Brotherskeeper

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Brotherskeeper last won the day on January 2

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  1. This 2018 white paper on SOL from the National Consumer Law Center has some excellent information: Shortening the Limitations Period on Credit Card Collection Lawsuits The standard rule is that a limitations period begins to run from the date of default. How this applies to a credit card transaction is not always clear. If the claim is based on an account stated, the limitations period should run from the last transaction listed on the account stated. See id. § 3.6.7.2. When the claim is based on a breach of contract, state law or the credit card agreement may have language related to when the card account is in default. If the card agreement states default is based on a failure to make a minimum payment, then the limitations period should run from that missed payment. Other card agreements provide that upon a missed payment, the card issuer may declare the balance immediately due and payable. Card issuers or debt buyers in that case may claim that the declaration that the balance is due immediately was not made until the collection lawsuit was initiated. Of course, this argument fails if the card issuer did in fact demand payment in full at an earlier date. Moreover, the Arizona Supreme Court, confronted with this language in a credit card agreement, has just ruled that the limitations period should run from the first missed payment. See Mertola, L.L.C. v. Santos, 2018 WL 3595915, at ¶ 18 (Ariz. July 27, 2018). The Arizona Supreme Court stated: Determining the Date of the Consumer’s First Missed Payment To determine the date the consumer first missed a payment, start with the collector’s own pleadings and any attached documents. Even if the collector is claiming a later date of default, its own pleadings, affidavits, and other documents may indicate an earlier date of default. Never underestimate the sloppiness of debt buyer documentation. The date on which a consumer stopped payments on a credit card account can also be inferred from the charge-off date, if the collector provides that date in any of its documents—something collectors do surprisingly often. The charge-off date, under federal standards, is 180 days after the account becomes delinquent. Thus, a reasonable assumption of a delinquency date is 180 days before the charge-off date. Another approach is to look at the consumer’s credit report to determine the last payment on the account reflected in the report. Do not confuse the charge-off date, which may be indicated there as well, with the date when the consumer stopped paying. Be alert to certain collectors seeking to “re-age” a debt by reporting an incorrect date of first delinquency, which is a potential violation of the FCRA (albeit without a federal private right of action unless first disputed with the credit reporting agency), as well as the Fair Debt Collection Practices Act. See generally NCLC’s Collection Actions § 3.6.7.3 on proving the date of default.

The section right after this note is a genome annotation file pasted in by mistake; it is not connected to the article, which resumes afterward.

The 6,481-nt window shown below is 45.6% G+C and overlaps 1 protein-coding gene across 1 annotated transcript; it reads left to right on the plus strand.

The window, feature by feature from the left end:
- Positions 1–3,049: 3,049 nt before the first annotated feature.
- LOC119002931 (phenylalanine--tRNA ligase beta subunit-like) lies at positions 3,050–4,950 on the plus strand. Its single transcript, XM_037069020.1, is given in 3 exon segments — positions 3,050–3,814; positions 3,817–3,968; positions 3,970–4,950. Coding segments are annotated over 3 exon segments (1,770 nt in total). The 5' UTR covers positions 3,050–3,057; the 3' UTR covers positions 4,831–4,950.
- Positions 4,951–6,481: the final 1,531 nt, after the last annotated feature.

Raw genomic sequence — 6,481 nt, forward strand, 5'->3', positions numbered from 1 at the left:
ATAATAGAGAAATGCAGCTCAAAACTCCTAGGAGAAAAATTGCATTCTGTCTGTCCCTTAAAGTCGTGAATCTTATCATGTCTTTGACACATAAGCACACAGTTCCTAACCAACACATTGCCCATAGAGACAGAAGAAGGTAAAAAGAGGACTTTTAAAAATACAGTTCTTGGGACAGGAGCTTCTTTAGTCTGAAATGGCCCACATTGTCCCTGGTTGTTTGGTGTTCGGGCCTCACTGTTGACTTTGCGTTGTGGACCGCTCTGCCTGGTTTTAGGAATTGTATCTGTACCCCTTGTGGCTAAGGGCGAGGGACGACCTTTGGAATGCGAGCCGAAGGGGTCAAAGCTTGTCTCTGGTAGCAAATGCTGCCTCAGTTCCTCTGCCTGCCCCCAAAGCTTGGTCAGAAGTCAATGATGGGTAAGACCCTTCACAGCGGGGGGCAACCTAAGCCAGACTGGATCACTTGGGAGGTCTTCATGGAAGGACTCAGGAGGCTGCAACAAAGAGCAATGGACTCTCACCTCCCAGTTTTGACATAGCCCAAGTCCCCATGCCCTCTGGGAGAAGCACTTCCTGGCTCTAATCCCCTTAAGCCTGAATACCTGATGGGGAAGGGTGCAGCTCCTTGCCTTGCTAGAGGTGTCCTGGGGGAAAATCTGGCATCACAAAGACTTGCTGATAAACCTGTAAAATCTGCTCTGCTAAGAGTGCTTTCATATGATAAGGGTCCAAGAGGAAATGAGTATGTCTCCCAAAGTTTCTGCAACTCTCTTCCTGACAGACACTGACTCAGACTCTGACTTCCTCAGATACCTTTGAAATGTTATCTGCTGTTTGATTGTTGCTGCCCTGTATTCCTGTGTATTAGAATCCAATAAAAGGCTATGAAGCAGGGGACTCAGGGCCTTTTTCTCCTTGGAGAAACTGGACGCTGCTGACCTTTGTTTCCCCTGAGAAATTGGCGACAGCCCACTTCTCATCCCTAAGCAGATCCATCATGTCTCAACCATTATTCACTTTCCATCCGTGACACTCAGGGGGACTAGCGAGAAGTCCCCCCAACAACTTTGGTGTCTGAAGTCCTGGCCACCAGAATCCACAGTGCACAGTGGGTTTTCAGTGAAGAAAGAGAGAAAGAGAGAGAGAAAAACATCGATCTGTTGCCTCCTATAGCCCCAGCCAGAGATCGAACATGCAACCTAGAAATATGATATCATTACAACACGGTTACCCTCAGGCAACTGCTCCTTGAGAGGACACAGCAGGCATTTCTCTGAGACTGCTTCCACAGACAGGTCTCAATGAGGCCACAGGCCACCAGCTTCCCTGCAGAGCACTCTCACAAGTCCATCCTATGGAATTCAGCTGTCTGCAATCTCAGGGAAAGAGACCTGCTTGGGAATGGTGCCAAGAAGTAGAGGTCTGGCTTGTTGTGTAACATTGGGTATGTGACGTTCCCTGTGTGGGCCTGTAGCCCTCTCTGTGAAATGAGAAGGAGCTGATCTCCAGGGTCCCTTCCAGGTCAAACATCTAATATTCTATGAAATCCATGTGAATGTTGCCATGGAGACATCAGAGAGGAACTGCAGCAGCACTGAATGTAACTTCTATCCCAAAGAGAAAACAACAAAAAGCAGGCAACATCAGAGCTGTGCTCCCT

2. Brotherskeeper

    1st letter from hunt and henriques...what do I do?

    @Tiredofharassment and @nobk4me This recent case has some very helpful info: Professional Collection Consultants v. Lauron (2017) 8 Cal.App.5th 958 [214 Cal.Rptr.3d 419].
  3. @MikeB35 Your agreement appears to be D821 / M-110497 from the database @bureabe linked to earlier. There are so many Platinum Visa cards with different APR rates and membership fees, but the arbitration sections look to be the same. D821 / M-110497 Platinum Visa® 17.90% Variable Monthly APR (WSJ Prime + 14.65%) $35, Annual Membership Fee $5.00 or 8% Cash Advance Fee (whichever is greater)
  4. I would check the arb clause in the contract you're planning to use. Does it require you to notify (now) the assignee of (instead of) Credit One Bank in writing? I would work on the answer, the affirmative defense, the affidavit and post the draft here first. If you have time to put together a solid MTC in time, then you can submit it at the same time. Didn't you say you have the same judge that ruled against you in a previous case?
  5. There are no stupid questions! In fact, that's an excellent question. IANAL. Failure to file an affidavit, or to file a valid affidavit, does not negate their allegations or doom the lawsuit. This statute eases the burden of proof on the plaintiff. Otherwise, plaintiff has to prove its case with more competent evidence. If you file a valid affidavit, and they haven't, you get the presumption of the denial and the burden shifts back to them to provide evidence to the contrary.